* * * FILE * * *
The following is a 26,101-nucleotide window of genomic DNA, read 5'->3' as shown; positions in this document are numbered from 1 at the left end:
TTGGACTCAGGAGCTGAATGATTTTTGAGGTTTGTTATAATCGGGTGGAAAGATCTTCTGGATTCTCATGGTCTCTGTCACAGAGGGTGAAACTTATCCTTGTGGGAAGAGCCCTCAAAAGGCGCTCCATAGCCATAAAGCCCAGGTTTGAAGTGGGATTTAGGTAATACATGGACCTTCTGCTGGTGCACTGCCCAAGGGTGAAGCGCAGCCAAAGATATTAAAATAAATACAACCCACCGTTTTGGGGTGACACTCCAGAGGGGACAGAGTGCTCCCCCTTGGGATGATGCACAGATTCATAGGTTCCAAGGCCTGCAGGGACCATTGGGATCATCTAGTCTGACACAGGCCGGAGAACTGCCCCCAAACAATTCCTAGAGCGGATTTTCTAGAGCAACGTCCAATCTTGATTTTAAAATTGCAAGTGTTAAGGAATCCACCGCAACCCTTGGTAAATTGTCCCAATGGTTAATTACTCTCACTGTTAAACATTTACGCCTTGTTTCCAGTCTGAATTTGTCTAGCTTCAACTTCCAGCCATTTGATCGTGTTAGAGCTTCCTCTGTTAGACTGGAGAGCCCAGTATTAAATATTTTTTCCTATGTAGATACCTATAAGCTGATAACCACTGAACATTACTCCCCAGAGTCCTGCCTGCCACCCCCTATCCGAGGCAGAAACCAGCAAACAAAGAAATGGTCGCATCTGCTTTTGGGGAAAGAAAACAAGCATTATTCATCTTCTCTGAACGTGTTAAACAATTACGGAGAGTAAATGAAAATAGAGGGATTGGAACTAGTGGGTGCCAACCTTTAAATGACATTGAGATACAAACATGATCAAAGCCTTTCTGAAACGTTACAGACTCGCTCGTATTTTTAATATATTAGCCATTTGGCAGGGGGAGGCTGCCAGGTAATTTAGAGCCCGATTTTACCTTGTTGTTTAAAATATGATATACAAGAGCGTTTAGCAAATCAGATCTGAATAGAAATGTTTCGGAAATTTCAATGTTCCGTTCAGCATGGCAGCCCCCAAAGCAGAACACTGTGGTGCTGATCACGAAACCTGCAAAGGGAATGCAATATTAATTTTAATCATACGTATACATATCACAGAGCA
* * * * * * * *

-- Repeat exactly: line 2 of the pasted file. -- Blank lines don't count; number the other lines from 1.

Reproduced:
TTGGACTCAGGAGCTGAATGATTTTTGAGGTTTGTTATAATCGGGTGGAAAGATCTTCTGGATTCTCATGGTCTCTGTCACAGAGGGTGAAACTTATCCTTGTGGGAAGAGCCCTCAAAAGGCGCTCCATAGCCATAAAGCCCAGGTTTGAAGTGGGATTTAGGTAATACATGGACCTTCTGCTGGTGCACTGCCCAAGGGTGAAGCGCAGCCAAAGATATTAAAATAAATACAACCCACCGTTTTGGGGTGACACTCCAGAGGGGACAGAGTGCTCCCCCTTGGGATGATGCACAGATTCATAGGTTCCAAGGCCTGCAGGGACCATTGGGATCATCTAGTCTGACACAGGCCGGAGAACTGCCCCCAAACAATTCCTAGAGCGGATTTTCTAGAGCAACGTCCAATCTTGATTTTAAAATTGCAAGTGTTAAGGAATCCACCGCAACCCTTGGTAAATTGTCCCAATGGTTAATTACTCTCACTGTTAAACATTTACGCCTTGTTTCCAGTCTGAATTTGTCTAGCTTCAACTTCCAGCCATTTGATCGTGTTAGAGCTTCCTCTGTTAGACTGGAGAGCCCAGTATTAAATATTTTTTCCTATGTAGATACCTATAAGCTGATAACCACTGAACATTACTCCCCAGAGTCCTGCCTGCCACCCCCTATCCGAGGCAGAAACCAGCAAACAAAGAAATGGTCGCATCTGCTTTTGGGGAAAGAAAACAAGCATTATTCATCTTCTCTGAACGTGTTAAACAATTACGGAGAGTAAATGAAAATAGAGGGATTGGAACTAGTGGGTGCCAACCTTTAAATGACATTGAGATACAAACATGATCAAAGCCTTTCTGAAACGTTACAGACTCGCTCGTATTTTTAATATATTAGCCATTTGGCAGGGGGAGGCTGCCAGGTAATTTAGAGCCCGATTTTACCTTGTTGTTTAAAATATGATATACAAGAGCGTTTAGCAAATCAGATCTGAATAGAAATGTTTCGGAAATTTCAATGTTCCGTTCAGCATGGCAGCCCCCAAAGCAGAACACTGTGGTGCTGATCACGAAACCTGCAAAGGGAATGCAATATTAATTTTAATCATACGTATACATATCACAGAGCA